A total of 180 patients were screened for inclusion, with 25 excluded due to either initiation of dialysis for acute kidney injury, hospitalization during the time of data collection or presence of chronic increased GI losses. Among 155 HD patients included in the study, mean age was 70 years, with a female and Caucasian predominance (Table 1). Fifty five percent of patients were on PPIs at the time of the Mg measurements, and median time on the PPI was 15 months (interquartile range 4–25 months). The majority of patients (62 %) used a dialysate Mg of 0.5 mmol/L, and the remainder (38 %) used a dialysate Mg of 0.375 mmol/L.
Serum Mg levels were significantly lower among PPI users vs. non-users (0.93 vs. 1.02 mmol/L, p < 0.0001) (Fig. 1). This finding persisted even after stratifying for dialysate Mg concentration. More PPI users vs. non-users had serum Mg levels < 1 mmol/L (79 % vs. 43 %, p = 0.0003), and serum Mg levels < 0.8 mmol/L (16 % vs. 4 %, p = 0.02) (Table 2). On multivariate analysis, after adjustment for age, gender, race, cause of ESRD, diabetes, time on HD and dialysate Mg concentration, PPI use remained an independent predictor of lower serum Mg (p = 0.0001). Among PPI users, there was a trend toward increased time on PPI being associated with lower serum Mg levels, but this did not reach statistical significance (p = 0.067).
In this cross-sectional study of prevalent HD patients, we found that serum Mg levels among PPI users were significantly lower than Mg levels of those who were not on PPIs, even after adjustment for relevant covariates. These results suggest that the effect of PPI use on GI loss of Mg is likely present in a substantial proportion of patients, and may therefore be an under-recognized entity that only comes to clinical attention when the hypomagnesemia is severe enough to cause symptoms.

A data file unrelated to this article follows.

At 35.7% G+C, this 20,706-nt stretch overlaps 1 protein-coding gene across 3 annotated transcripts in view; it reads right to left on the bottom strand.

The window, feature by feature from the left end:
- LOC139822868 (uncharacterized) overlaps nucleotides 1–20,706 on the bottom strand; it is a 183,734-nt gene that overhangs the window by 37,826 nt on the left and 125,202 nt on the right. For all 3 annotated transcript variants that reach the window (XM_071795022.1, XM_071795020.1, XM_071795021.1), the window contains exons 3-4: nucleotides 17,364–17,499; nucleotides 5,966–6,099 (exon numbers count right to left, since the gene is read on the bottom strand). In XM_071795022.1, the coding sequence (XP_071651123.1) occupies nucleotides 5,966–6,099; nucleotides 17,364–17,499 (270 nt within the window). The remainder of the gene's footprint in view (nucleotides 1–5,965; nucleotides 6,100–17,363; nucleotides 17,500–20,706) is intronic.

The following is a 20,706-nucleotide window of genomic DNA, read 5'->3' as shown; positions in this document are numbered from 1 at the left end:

Since the emergence of numerous case reports of PPI-induced hypomagnesemia over the last decade, increasing attention has been paid to this issue. Several observational studies have been published recently, with a majority reporting on the relationship between PPIs and Mg levels in hospitalized patients [7–9, 11, 13], and a few others studying this association in various outpatient settings [10, 12, 14]. Among the studies in hospitalized patients, all but one  showed a significant relationship between PPI use and lower serum Mg levels, and two of the five studies in hospitalized patients showed that hypomagnesemia was most pronounced in patients concurrently on PPIs and diuretics [7, 9]. The observational studies that focused on non-hospitalized patients included one in a large cohort of stable outpatients that showed that PPI use in the 4 months prior to Mg measurement was independently associated with hypomagnesemia . In contrast, another outpatient study performed in renal transplant recipients showed no relationship between PPIs and Mg levels . However, the latter study also failed to demonstrate any association between Mg levels and either diabetes or diuretics, both well established etiologies of hypomagnesemia. One of the most recent studies looked at 62 male HD outpatients from a single center and showed a significant relationship between PPI use and serum Mg levels . Our study adds to this literature by validating this association in a larger and more diverse cohort of HD patients.